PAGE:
Are you ready to visit one last place with me?
With one day left until we flew back home, we thought that Hampton Court would be a good place to spend our last day. Both Miss M and I have visited before, back in 2006, and I couldn't have been happier when she suggested we return.
You can get here, just like King Henry VIII did back in Tudor times, via the River Thames but it is a 3 hour journey so we opted for the train which leaves Waterloo Station and gets in to Hampton Court Station 30 minutes later. It is just a short walk across the river to Hampton Court
Walking through the main gates towards the ticket office we saw a side gate with this beautiful gold design. It is not part of the tourist experience but it was just so lovely, I had to have a photo.
Making our way to the courtyard we viewed the map and decided to head for the Tudor Kitchens. I just love the kitchens.....they fed up to 600 people, twice a day. Everything is set up as if the inhabitants had just stepped outside for a second. In the meat kitchen, slabs of meat are being prepared for cooking......not real meat (I think it is wax) but it all looks soooooo real. In the next kitchen, we found a vat of "wax" meat stew and pie cases ready to be filled (Did you know....the pastry was not eaten?). The picture below is of the Great Kitchen where up to 6 beasts were spit roasted at the same time. You can see the spit levels in the fire place. At the time there was a huge fire in the hearth so you could feel exactly how it would feel for the person who had to stand there all day turning the spits. Phew! it was hot, even on a cold day in February.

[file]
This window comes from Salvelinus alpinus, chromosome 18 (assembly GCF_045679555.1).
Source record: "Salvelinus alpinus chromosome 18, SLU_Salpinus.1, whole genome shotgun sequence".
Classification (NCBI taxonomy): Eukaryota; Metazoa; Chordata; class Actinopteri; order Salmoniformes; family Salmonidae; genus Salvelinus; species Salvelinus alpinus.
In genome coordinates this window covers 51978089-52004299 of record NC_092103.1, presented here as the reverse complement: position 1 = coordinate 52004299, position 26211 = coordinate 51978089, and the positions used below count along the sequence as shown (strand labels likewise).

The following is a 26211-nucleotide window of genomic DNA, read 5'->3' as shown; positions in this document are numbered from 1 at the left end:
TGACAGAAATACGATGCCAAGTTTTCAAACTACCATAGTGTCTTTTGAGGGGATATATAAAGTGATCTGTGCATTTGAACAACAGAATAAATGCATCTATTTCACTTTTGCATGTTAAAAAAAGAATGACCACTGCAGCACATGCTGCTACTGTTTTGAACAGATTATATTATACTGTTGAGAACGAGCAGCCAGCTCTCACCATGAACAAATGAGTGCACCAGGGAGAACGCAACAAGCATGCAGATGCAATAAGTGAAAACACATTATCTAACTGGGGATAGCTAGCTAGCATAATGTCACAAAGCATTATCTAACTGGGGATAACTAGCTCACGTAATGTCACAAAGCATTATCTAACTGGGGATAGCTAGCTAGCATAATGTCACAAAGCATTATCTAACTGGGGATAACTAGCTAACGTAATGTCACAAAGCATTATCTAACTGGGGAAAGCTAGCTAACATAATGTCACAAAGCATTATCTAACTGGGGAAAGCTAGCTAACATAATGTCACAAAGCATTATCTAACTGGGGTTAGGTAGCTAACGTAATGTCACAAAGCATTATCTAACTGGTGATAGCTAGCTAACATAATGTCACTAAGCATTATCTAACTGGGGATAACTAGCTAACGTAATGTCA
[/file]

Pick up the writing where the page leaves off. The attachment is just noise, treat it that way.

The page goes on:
After finishing off this part of the guided tour in the wine cellar we made our way back to the courtyard to start off on our next tour.
The next part of the tour was "Young King Henry VIII's story" which mostly covered his life while married to Catherine of Aragon and his relationship with Thomas Wolsey. I enjoyed this thoroughly and was intrigued by the graffiti to be found in areas like window sills and fireplaces (where a softer stone is used). The graffiti are from Henry's time and are now historical relics and need protecting by perspex shields. We were told they were carved into the stone while people waited for an audience with the king....or Wolsey. It was around this time that I realised I did not have much battery in my camera so, just for once, I did not take excessive photo's.
Next we were off to visit the Great Hall. The walls are covered in the most beautiful enormous tapestries. It really is the most beautiful chamber.....just look at that ceiling!
From here we made our way through other chambers while listening to stories on the audio guide. At one point I leaned up against a window to listen to an explanation of a painting in the hallway between the Great Watching Room and the Council Chamber when it struck me that there was a pattern gouged into the window sill. I wondered who had done this, while tracing the pattern with my finger, and had they done so while they were waiting for an audience with King Henry. Looking at how deep it had been gouged, they had obviously had to wait quite a while.We will probably never know and for all I know it was a bored school child who did it the week before! The best bit was walking through the Royal Chapel where Henry married Anne Boleyn. No photography was allowed here but you can link here